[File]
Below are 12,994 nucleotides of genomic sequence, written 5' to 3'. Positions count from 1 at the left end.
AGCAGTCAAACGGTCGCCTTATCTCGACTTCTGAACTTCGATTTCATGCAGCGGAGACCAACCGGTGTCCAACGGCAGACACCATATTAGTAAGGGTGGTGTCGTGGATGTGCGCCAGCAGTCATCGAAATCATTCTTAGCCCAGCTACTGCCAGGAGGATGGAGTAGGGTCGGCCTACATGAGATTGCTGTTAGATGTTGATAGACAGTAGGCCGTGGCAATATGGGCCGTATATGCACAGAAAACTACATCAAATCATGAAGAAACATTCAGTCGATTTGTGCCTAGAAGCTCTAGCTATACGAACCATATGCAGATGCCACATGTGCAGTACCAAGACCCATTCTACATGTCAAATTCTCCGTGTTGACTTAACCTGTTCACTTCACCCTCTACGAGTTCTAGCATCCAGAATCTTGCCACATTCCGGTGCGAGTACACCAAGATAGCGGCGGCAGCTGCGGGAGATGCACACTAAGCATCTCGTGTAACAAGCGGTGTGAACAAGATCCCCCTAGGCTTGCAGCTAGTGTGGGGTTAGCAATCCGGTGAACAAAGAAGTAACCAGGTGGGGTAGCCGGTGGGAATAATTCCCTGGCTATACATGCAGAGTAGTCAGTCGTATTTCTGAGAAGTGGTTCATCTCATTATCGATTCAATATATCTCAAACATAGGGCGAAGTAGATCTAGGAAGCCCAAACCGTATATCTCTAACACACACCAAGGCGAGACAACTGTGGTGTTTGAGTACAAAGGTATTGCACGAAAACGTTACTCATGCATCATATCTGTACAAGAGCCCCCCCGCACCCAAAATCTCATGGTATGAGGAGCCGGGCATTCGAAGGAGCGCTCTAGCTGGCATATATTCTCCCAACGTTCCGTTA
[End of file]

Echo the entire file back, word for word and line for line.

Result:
Below are 12,994 nucleotides of genomic sequence, written 5' to 3'. Positions count from 1 at the left end.
AGCAGTCAAACGGTCGCCTTATCTCGACTTCTGAACTTCGATTTCATGCAGCGGAGACCAACCGGTGTCCAACGGCAGACACCATATTAGTAAGGGTGGTGTCGTGGATGTGCGCCAGCAGTCATCGAAATCATTCTTAGCCCAGCTACTGCCAGGAGGATGGAGTAGGGTCGGCCTACATGAGATTGCTGTTAGATGTTGATAGACAGTAGGCCGTGGCAATATGGGCCGTATATGCACAGAAAACTACATCAAATCATGAAGAAACATTCAGTCGATTTGTGCCTAGAAGCTCTAGCTATACGAACCATATGCAGATGCCACATGTGCAGTACCAAGACCCATTCTACATGTCAAATTCTCCGTGTTGACTTAACCTGTTCACTTCACCCTCTACGAGTTCTAGCATCCAGAATCTTGCCACATTCCGGTGCGAGTACACCAAGATAGCGGCGGCAGCTGCGGGAGATGCACACTAAGCATCTCGTGTAACAAGCGGTGTGAACAAGATCCCCCTAGGCTTGCAGCTAGTGTGGGGTTAGCAATCCGGTGAACAAAGAAGTAACCAGGTGGGGTAGCCGGTGGGAATAATTCCCTGGCTATACATGCAGAGTAGTCAGTCGTATTTCTGAGAAGTGGTTCATCTCATTATCGATTCAATATATCTCAAACATAGGGCGAAGTAGATCTAGGAAGCCCAAACCGTATATCTCTAACACACACCAAGGCGAGACAACTGTGGTGTTTGAGTACAAAGGTATTGCACGAAAACGTTACTCATGCATCATATCTGTACAAGAGCCCCCCCGCACCCAAAATCTCATGGTATGAGGAGCCGGGCATTCGAAGGAGCGCTCTAGCTGGCATATATTCTCCCAACGTTCCGTTA